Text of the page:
WASHINGTON — A Maryland emergency room doctor blogs about her breast cancer journey with hopes of raising awareness about the importance of early detection.
When Dr. Kavita Jackson, who specializes in emergency medicine, felt an unusual pain in her right breast last December, she never thought it would be breast cancer. With no family history or known cancer in her family, it was news that was hard to swallow after her diagnosis in March.
“Once the diagnosis was confirmed, I was in straight denial, I hated my body,” said Dr. Jackson, who initially felt her results were a mistake. “I felt like it [body] had just betrayed me and I did not understand how this could have happened to me.”
Before her diagnosis, Dr. Jackson had several tests done including an ultrasound and biopsy. Her new reality hit just as lockdowns took effect from the pandemic. She began chemotherapy shortly after, which meant taking extended leave from work.
“It was just really hard to grapple with ‘Oh, I am the patient now,’ that’s not the seat that I usually sit in,” Dr. Jackson said. “I’m on the other side, and I did not like being in the patient seat. It was completely foreign and really scary.”
As a mom of two toddlers and a wife who put her dream job on hold to battle breast cancer, Dr. Jackson learned to embrace her experience by blogging about it.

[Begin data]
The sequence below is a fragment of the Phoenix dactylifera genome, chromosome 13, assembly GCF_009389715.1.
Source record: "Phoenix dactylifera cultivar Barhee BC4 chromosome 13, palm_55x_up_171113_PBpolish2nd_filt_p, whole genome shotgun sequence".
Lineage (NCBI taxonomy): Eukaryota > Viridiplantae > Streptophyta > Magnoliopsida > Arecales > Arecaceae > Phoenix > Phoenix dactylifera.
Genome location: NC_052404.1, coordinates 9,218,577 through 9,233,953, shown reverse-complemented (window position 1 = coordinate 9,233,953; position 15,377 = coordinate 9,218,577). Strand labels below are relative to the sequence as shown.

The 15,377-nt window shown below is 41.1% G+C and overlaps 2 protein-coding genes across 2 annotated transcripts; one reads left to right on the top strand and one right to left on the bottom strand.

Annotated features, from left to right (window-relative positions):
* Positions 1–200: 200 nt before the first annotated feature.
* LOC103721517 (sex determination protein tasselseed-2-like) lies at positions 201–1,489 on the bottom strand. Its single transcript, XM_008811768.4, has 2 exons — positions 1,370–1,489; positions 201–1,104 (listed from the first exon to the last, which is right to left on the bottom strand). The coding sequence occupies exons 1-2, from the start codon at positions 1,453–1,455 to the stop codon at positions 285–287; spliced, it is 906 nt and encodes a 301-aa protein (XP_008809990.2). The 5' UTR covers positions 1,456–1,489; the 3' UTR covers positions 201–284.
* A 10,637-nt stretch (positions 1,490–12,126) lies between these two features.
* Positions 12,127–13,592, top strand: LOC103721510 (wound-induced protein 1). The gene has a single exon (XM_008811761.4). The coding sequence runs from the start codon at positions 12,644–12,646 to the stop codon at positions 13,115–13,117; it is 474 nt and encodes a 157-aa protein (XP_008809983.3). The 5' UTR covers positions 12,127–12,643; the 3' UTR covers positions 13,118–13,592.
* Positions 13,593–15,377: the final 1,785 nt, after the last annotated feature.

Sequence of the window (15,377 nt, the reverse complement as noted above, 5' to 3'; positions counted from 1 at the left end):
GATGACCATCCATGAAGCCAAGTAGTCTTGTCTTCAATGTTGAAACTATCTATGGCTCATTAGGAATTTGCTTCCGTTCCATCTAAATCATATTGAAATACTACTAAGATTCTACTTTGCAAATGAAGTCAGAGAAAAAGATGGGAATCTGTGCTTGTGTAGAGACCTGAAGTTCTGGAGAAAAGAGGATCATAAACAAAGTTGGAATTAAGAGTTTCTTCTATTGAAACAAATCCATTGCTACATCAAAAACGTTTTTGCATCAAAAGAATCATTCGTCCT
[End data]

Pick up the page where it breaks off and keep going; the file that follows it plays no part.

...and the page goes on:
In her blog “ Dr. Lady Blog,” she details every bit of emotion, progress and now steps toward her recovery. She said it has been very therapeutic and helpful to friends and family who like to keep up.
In one post she details her fear of postoperative pain after choosing to have a double mastectomy to prevent the cancer from coming back. In another, she talked about losing her hair and some of the science behind retaining some of it.
Another post details what it’s like to fight cancer in the middle of the coronavirus pandemic.
“I just want to be open about it and show people the real experience of where I am,” Dr. Jackson said.
Today, Dr. Jackson feels much more encouraged and is using her experience to help others understand the importance of knowing their body and staying on top of their health.
“Do your self -breast exams,” said Dr. Jackson, who also reminds women about getting their annual mammograms. “If you find anything concerning, get to a doctor.”